Protecting the Trichome
Topic: Protecting THCa from Oxidation Written by: Ryan Rogue, Rogue River, Oregon 2019
Everything decays. This eventuality causes the enzyme THCa (or THC when activated) to oxidize and chemically transform in a short period of time; rendering lab THCa potency tests moot. As THCa is being poked and prodded by scientists seeking new medical discoveries, even under the ugly umbrella of a Schedule 1 Drug, today’s cannabis farmer must press pause on decay to slow down oxidation to preserve valuable cannabinoids.
Oxidized cannabis will lead to mislabeled products on retail shelves; which can pose a significant problem for consumers. For example, picture someone seeking the neuroprotective antioxidants that high-yielding THC provides but, instead, receive a dose of CBN- the result of oxidized THCa. The consumer will still get high, because CBN is psychoactive, but will not receive the THCa efficacy as printed on that label.
Oxidation is the chemical reaction of an atom, or compound, losing one or more electrons. This electron loss leads to hydrogen loss. THCa has 30 hydrogen atoms, when it loses 4 from oxidizing, it becomes CBNa; a psychoactive sedative when activated. That’s all it takes! 4 hydrogen atoms.
There are three major contributors to oxidized cannabis: Oxygen, UV-Light and Heat.
Oxygen (O2) is 21% of our livable atmosphere and greatly contributes to oxidized cannabis. The invisible gas is always present and unless removed, after the cure process, will cause not only the loss in THCa, but also a reduction in flavor and color.
O2 exposure also encourages aerobic bacteria and other complex organisms to live. Their interactions in the air and on the surface of the cannabis flower transform once marketable, aromatic terpenes into the rancid smell of wet-hay.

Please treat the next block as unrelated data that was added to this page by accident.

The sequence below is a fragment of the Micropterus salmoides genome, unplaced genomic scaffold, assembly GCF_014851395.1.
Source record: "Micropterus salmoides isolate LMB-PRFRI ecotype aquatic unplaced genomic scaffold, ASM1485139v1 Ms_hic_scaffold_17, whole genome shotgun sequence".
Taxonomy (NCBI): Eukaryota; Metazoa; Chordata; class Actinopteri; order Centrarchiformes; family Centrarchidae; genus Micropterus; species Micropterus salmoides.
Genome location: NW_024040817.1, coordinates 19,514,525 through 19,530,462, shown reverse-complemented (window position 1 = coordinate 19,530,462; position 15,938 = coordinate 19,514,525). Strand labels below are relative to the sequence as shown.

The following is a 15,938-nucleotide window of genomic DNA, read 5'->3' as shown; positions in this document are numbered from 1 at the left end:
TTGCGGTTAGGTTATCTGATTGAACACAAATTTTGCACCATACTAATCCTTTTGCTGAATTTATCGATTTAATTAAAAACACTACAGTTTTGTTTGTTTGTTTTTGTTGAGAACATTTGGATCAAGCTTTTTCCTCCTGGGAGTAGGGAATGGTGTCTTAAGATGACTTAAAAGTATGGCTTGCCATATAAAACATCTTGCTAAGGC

Second is Ultra-Violet Light (UV-Light). UV-Light increases oxidation through photo-degradation. The exposure of harvested cannabis to either sun-light or artificial-light, can lead to rapid photodegradation of the trichome. Photodegradation is the alteration of materials by light caused by absorption of photons. When the photon is absorbed it transfers energy to the electron and causes unstable molecules to eventually oxidize or hydrolyze. The end results are pigments, proteins, and fats found in cannabis become discolored, have an off-flavor, and accelerate the conversion of THCa to CBNa.
In addition, UV-Light generated from Light Emitting Diodes (LEDs) can negatively impact enzymes from preforming their duty of converting THCa to THC. As many researches know, THCa is an enzyme found inside the plant and is responsible for the chemical reaction creating the euphoria feelings of THC. Most enzymes are highly sensitive to UV-light in all of its ranges and their important functions can irreversibly drop even after a short time exposure to LEDs.
Lastly, the rise in temperature increases the rate of oxidation. Harvested cannabis exposed to temperatures at 70°F will speed up oxidation because molecules are colliding more often; these microscopic collisions increase the opportunity to create oxidized cannabis. Heat, which can be generated by light, also increases moisture loss resulting in a brittle, overly-dry flower.